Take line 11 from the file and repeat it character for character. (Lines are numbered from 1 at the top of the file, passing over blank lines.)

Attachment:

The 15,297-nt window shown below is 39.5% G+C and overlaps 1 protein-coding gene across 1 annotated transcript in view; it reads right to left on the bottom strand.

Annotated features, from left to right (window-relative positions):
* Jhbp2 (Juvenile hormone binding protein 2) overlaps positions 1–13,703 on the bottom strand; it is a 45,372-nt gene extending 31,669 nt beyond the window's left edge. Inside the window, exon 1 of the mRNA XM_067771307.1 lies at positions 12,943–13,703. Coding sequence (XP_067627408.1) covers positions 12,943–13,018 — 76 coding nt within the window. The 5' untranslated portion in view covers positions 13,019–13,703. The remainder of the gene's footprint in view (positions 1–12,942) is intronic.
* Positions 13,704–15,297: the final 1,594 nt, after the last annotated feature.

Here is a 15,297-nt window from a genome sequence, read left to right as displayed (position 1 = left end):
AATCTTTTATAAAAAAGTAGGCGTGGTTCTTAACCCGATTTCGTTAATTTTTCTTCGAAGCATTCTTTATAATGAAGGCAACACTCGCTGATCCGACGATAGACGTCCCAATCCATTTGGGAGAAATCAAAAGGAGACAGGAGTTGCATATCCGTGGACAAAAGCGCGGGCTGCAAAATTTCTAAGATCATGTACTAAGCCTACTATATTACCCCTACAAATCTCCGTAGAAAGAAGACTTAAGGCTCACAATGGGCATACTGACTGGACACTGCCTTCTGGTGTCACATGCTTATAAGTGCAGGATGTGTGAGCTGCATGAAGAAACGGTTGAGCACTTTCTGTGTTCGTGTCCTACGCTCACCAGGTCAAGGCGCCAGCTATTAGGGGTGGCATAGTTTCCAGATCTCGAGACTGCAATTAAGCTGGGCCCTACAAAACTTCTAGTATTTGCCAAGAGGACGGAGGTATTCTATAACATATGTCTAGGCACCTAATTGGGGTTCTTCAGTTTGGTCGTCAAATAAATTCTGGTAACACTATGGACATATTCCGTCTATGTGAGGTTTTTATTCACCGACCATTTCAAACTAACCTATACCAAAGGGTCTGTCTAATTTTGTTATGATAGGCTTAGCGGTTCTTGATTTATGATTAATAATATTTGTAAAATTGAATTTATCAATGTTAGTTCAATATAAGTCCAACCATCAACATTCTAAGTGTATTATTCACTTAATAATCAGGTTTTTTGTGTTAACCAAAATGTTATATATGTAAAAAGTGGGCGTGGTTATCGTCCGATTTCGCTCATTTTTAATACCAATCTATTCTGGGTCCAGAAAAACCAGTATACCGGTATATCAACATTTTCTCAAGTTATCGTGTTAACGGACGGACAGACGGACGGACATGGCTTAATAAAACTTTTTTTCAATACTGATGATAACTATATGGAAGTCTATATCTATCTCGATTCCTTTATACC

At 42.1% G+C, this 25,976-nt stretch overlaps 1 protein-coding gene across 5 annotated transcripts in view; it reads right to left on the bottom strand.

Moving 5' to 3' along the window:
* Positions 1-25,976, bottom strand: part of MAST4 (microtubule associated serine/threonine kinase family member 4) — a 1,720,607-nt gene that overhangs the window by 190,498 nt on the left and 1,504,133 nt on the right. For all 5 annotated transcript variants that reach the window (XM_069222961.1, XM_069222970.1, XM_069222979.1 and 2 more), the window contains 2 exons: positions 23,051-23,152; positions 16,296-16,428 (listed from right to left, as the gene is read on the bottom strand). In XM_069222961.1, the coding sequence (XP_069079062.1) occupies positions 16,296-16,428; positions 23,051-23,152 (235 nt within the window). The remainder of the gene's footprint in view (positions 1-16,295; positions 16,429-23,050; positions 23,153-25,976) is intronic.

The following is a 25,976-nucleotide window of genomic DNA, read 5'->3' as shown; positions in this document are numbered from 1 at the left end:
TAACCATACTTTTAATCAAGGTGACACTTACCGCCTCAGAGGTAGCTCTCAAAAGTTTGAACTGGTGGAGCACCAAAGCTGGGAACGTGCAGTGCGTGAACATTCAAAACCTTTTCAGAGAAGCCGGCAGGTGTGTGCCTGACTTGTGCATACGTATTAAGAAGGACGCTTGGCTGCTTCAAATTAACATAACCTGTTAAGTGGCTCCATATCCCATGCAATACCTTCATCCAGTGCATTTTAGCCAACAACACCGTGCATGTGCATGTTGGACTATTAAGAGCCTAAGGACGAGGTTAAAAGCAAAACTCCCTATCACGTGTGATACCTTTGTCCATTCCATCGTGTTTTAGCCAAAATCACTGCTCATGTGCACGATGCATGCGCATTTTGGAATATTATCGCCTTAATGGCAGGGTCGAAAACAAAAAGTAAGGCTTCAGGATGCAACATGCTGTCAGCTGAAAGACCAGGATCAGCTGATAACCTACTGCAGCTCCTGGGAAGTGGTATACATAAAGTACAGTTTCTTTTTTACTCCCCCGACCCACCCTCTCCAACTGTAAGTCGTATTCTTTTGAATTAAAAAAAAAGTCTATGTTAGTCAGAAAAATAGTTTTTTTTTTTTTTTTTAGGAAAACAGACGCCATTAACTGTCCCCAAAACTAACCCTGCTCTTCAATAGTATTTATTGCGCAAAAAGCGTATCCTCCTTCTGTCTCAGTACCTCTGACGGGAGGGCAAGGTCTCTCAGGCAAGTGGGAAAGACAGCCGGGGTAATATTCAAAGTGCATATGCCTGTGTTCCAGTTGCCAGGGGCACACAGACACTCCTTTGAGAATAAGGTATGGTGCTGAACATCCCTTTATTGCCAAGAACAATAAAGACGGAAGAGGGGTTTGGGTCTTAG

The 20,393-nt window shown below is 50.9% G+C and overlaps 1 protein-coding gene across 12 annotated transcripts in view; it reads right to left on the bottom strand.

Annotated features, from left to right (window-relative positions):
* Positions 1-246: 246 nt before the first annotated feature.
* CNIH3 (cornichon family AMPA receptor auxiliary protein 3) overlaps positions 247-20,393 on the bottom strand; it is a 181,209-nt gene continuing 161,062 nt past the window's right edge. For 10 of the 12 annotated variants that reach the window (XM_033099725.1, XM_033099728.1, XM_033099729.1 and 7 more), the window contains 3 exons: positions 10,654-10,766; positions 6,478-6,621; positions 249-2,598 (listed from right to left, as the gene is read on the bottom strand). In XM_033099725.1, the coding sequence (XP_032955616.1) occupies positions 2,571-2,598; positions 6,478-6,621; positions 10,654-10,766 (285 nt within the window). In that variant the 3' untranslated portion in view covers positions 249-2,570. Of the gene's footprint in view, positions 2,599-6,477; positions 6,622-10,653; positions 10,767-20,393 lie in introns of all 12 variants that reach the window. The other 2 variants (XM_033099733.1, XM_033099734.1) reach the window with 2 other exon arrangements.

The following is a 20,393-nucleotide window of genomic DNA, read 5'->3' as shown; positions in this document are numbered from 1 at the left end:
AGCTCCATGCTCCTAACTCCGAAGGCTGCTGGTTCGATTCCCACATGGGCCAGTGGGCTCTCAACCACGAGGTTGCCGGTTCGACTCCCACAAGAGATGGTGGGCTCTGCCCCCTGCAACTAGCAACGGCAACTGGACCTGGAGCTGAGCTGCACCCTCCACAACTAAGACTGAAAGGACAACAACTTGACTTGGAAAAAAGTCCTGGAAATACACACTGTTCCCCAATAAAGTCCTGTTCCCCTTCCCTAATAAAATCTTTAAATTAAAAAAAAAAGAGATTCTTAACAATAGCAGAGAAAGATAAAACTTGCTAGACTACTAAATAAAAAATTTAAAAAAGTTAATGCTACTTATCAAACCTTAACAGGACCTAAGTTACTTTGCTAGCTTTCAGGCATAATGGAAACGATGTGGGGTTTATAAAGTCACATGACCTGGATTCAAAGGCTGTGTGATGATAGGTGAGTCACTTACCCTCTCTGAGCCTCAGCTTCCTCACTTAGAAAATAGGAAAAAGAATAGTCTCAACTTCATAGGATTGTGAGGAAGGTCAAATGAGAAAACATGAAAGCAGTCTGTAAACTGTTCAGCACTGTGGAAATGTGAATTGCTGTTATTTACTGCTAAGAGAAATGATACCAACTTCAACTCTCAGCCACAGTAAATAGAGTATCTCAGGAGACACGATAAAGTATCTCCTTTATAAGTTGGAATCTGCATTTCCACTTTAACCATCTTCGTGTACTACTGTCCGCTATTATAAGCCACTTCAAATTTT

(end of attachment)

TAACCATACTTTTAATCAAGGTGACACTTACCGCCTCAGAGGTAGCTCTCAAAAGTTTGAACTGGTGGAGCACCAAAGCTGGGAACGTGCAGTGCGTGAACATTCAAAACCTTTTCAGAGAAGCCGGCAGGTGTGTGCCTGACTTGTGCATACGTATTAAGAAGGACGCTTGGCTGCTTCAAATTAACATAACCTGTTAAGTGGCTCCATATCCCATGCAATACCTTCATCCAGTGCATTTTAGCCAACAACACCGTGCATGTGCATGTTGGACTATTAAGAGCCTAAGGACGAGGTTAAAAGCAAAACTCCCTATCACGTGTGATACCTTTGTCCATTCCATCGTGTTTTAGCCAAAATCACTGCTCATGTGCACGATGCATGCGCATTTTGGAATATTATCGCCTTAATGGCAGGGTCGAAAACAAAAAGTAAGGCTTCAGGATGCAACATGCTGTCAGCTGAAAGACCAGGATCAGCTGATAACCTACTGCAGCTCCTGGGAAGTGGTATACATAAAGTACAGTTTCTTTTTTACTCCCCCGACCCACCCTCTCCAACTGTAAGTCGTATTCTTTTGAATTAAAAAAAAAGTCTATGTTAGTCAGAAAAATAGTTTTTTTTTTTTTTTTTAGGAAAACAGACGCCATTAACTGTCCCCAAAACTAACCCTGCTCTTCAATAGTATTTATTGCGCAAAAAGCGTATCCTCCTTCTGTCTCAGTACCTCTGACGGGAGGGCAAGGTCTCTCAGGCAAGTGGGAAAGACAGCCGGGGTAATATTCAAAGTGCATATGCCTGTGTTCCAGTTGCCAGGGGCACACAGACACTCCTTTGAGAATAAGGTATGGTGCTGAACATCCCTTTATTGCCAAGAACAATAAAGACGGAAGAGGGGTTTGGGTCTTAG